ISSN (Print) - 0012-9976 | ISSN (Online) - 2349-8846

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Does FDI Promote Growth?

The spillover effects of foreign direct investment in the Indian manufacturing sector are examined by analysing the financial performance of foreign firms with domestic business group firms and stand-alone firms for selected sub-periods during 2001–15. The study shows that the sales efficiency of foreign firms is not significantly different from that of the domestic firms in all the sub-periods studied, except during 2008–09. The operational efficiency of foreign firms is better than that of the domestic firms till 2009 and, for the later period, there is no significant difference in operational efficiency of domestic and foreign firms.

Indian Business Groups and Their Dominance in the Indian Economy

Business groups have played an important role in the development of the Indian economy by filling the institutional voids arising from weak markets and institutions. As these economic institutions developed, the need for business groups was expected to reduce. There does exist a reducing trend, but at the same time, average size and average sales of business group firms are increasing. This anomaly raises a question. Are all business groups losing their importance or is it only a few of them? Our results demonstrate that expectation of diminishing importance does not hold true for top group firms. We show that top group firms have been able to capture appropriate growth drivers resulting in economic dominance and concentration of economic power.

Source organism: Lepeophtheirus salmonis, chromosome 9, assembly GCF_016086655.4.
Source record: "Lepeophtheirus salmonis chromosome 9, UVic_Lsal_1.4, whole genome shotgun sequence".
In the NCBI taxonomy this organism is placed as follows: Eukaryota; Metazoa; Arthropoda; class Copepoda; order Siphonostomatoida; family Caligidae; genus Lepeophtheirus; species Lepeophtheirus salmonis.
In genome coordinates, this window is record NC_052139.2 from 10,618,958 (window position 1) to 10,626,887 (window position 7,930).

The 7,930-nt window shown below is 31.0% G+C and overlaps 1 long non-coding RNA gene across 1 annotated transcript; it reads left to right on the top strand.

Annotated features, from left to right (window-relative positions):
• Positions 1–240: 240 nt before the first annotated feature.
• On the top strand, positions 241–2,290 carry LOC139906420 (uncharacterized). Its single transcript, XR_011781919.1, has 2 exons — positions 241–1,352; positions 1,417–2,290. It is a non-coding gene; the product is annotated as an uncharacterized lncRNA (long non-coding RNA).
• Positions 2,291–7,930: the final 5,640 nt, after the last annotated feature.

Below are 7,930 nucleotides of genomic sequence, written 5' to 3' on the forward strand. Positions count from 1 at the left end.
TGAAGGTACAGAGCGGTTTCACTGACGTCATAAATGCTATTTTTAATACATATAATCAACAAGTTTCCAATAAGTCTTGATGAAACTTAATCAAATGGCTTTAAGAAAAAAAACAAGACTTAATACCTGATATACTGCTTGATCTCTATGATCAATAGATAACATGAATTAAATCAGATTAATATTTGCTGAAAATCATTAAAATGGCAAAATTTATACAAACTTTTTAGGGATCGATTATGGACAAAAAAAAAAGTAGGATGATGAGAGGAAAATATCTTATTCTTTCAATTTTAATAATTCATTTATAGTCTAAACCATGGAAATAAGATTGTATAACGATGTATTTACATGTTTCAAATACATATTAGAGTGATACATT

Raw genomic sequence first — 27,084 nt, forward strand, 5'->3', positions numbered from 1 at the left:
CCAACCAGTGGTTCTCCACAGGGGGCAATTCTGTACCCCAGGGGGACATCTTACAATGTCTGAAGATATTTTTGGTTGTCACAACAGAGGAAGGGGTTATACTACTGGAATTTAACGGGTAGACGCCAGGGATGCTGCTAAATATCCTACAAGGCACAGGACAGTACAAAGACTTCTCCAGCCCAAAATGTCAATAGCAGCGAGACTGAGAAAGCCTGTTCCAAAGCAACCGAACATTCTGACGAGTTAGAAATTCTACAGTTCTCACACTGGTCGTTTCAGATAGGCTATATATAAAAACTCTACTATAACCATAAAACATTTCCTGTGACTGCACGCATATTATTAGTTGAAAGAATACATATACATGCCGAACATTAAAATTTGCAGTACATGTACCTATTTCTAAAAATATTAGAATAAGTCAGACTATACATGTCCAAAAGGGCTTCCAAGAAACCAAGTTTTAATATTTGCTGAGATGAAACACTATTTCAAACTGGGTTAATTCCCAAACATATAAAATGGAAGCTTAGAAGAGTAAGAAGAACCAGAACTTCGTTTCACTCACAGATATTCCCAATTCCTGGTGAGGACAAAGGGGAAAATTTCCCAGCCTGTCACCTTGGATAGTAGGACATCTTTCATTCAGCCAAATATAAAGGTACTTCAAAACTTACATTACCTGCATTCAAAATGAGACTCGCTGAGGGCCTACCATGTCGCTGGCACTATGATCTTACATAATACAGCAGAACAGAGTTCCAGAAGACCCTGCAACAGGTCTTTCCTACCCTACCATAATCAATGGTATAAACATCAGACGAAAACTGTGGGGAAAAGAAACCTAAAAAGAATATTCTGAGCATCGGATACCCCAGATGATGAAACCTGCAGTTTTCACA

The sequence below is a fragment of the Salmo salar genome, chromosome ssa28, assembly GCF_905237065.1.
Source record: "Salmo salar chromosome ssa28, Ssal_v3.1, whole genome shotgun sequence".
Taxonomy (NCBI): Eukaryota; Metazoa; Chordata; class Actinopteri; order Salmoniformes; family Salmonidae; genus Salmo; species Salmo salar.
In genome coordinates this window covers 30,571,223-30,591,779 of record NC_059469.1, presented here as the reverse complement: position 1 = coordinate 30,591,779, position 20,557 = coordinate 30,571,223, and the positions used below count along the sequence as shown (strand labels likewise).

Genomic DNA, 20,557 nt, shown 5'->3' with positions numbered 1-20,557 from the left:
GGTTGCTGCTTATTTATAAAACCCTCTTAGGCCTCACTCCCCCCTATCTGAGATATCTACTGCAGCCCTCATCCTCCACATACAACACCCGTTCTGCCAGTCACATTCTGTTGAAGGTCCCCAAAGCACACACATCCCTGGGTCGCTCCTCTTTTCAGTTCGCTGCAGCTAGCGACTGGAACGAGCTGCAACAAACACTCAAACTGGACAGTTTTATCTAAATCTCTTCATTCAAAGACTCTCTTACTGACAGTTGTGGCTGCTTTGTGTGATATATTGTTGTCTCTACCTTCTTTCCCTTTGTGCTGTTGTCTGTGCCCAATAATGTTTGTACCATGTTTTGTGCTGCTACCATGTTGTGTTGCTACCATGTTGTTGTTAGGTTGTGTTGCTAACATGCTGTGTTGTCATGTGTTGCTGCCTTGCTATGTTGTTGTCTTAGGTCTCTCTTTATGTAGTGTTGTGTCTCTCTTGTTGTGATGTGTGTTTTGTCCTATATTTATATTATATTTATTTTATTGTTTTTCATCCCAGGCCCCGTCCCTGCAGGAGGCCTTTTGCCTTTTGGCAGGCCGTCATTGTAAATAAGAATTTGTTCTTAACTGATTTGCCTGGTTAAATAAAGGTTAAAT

Does FDI Contribute to Growth?

This paper investigates if foreign direct investment contributes to the growth of industry by examining the spillover gains in the capital goods sector. It compares the performance of foreign and domestic firms in the sector between 1994-95 and 2009-10 by using the asset turnover ratio (ATO) and the return on capital employed (ROCE). The results indicate that except during the high growth period 2004-08, there is no significant difference between the ATOs of domestic and foreign firms and the ROCE of foreign firms is significantly higher than that of domestic firms. However, during this high growth period, the ATO of domestic firms is significantly higher than that of foreign firms and ROCE of foreign and domestic firms are same. Thus, the spillover effects are very slow to be realised and higher benefits from FDI have accrued to foreign firms. We do not find support for FDI as one of the key drivers for industrial growth in capital goods sector as claimed by the industry captains.

FDI Spillovers and Export Performance of Indian Manufacturing Firms after Liberalisation

The spillovers from foreign direct investment through multinational enterprises have attracted considerable attention in recent times. Existing empirical studies on fdi spillovers largely look at the productivity enhancing effects and horizontal spillovers of foreign firms in the same industry sector ignoring the possibility of spillovers through buyer-supplier or backward linkages. The present study examines the impact of horizontal as well as backward spillovers from the presence of foreign firms, on the export performance of domestic firms in the Indian manufacturing industry during 1993-2008. Increased competition in the domestic market post-liberalisation through sales of foreign firms is forcing domestic firms to look for export markets. The results indicate that domestic firms are not benefited in improving their export performance through any buyer-supplier linkages with the mnes.
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